The M.A. is an individually designed degree, which you plan in conjunction with the Director of Graduate Studies and other faculty in the department. We recognize that students come to our program with a wide range of personal and work related goals, and we try to plan a course of study that fits your interests. M.A. candidates take courses and seminars with our doctoral and MFA students and work with our research faculty.
Our M.A. is a 30-credit, 10 course degree, and it takes at least two years to complete if you attend the University full time. Throughout your study here, various forms and procedures must be completed. Aside from your courses, you need to demonstrate a reading knowledge of one classical or modern foreign language. Most students demonstrate this knowledge by taking summer reading courses or passing a proficiency exam.
You will write three major papers, which are usually expanded and refined versions of papers you write in a course or seminar or in an independent study project. These papers demonstrate your familiarity with the tools of research or scholarship in English studies and your ability to write clearly, accurately, and succinctly on significant topics.
Near the end of your studies you will take an oral exam, which allows you to bring the main strands of your work together. The exam is based chiefly on your three major papers, and the three-person examining committee will include one or more of the professors for whom you wrote those papers.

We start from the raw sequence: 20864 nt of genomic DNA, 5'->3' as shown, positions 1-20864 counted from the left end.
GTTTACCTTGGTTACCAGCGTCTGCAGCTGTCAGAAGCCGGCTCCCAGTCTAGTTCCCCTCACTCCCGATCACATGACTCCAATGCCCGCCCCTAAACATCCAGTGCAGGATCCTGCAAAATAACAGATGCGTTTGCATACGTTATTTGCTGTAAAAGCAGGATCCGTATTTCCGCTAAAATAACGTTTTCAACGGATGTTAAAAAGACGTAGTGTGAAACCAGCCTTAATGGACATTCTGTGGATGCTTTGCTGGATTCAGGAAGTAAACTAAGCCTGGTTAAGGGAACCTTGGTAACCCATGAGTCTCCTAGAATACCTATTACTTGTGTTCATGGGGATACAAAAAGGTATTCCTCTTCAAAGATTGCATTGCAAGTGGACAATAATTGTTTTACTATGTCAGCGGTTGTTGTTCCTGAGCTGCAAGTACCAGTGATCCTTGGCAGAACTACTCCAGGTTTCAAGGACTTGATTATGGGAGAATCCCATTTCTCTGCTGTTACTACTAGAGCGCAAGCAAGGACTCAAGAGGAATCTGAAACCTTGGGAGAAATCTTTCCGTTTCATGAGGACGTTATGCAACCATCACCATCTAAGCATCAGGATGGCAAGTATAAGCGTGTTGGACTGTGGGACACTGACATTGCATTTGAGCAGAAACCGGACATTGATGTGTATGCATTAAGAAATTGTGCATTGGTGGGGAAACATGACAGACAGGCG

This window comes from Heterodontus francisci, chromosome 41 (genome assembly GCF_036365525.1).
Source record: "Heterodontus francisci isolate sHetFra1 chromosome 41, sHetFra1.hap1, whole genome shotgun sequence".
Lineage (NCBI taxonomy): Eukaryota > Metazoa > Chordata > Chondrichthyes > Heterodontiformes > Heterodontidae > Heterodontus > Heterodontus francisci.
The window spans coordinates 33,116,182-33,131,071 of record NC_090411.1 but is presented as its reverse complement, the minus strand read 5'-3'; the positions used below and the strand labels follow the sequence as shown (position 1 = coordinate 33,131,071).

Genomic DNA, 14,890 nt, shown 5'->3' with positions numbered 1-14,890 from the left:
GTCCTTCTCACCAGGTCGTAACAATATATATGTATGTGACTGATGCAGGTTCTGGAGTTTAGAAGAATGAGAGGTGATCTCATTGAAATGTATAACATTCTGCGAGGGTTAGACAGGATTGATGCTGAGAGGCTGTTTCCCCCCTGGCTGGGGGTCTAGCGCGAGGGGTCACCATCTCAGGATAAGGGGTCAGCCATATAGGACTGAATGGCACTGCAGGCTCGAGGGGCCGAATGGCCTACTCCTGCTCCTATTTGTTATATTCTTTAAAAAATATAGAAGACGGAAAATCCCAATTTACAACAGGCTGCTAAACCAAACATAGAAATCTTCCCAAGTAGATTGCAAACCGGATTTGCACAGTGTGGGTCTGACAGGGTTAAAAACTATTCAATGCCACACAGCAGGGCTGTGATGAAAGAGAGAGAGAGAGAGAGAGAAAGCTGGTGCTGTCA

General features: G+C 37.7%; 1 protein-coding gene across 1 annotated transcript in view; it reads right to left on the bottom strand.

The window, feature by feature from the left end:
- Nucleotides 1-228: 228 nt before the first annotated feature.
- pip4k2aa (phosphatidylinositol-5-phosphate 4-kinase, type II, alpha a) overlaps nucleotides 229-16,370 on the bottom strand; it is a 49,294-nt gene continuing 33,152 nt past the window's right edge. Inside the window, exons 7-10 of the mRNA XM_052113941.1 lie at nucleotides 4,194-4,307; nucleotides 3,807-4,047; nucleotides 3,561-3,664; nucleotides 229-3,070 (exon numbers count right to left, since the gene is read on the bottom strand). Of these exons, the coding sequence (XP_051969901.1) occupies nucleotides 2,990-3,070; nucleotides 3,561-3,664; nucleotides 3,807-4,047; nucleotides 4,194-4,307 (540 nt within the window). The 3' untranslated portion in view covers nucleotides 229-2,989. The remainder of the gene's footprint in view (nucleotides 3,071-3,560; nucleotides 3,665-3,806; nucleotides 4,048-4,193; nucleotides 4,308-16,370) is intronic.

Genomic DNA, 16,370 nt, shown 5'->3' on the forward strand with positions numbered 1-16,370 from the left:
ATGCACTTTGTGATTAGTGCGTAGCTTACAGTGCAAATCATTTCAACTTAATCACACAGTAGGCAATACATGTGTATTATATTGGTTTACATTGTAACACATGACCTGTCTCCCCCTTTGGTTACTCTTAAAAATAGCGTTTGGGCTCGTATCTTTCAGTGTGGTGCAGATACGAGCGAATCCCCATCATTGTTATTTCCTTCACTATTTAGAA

See the M.A. and Ph.D. handbook for details on departmental policies and procedures.
The minimum course requirements for an M.A. in English at Minnesota include the following:
Here are three sample course plans to give you the flavor of how students can orchestrate their work while filling requirements.
1. You wish to specialize and develop expertise in two fields of English studies, in this case English language and Nineteenth-century literature.
2. You seek a broad reading background to complement your undergraduate experience, which focused on contemporary novels.
3. As a high school teacher, you want to add to your expertise as a writing instructor and to explore new media and film.
Please note: The courses offered at a research university change from year to year as different faculty teach new courses or revise old ones, based on the changing practices and knowledge in their fields. Therefore, what you wind up with in your program will necessarily be a blend of what you want to study, which professors you wish to work with, and which courses are available.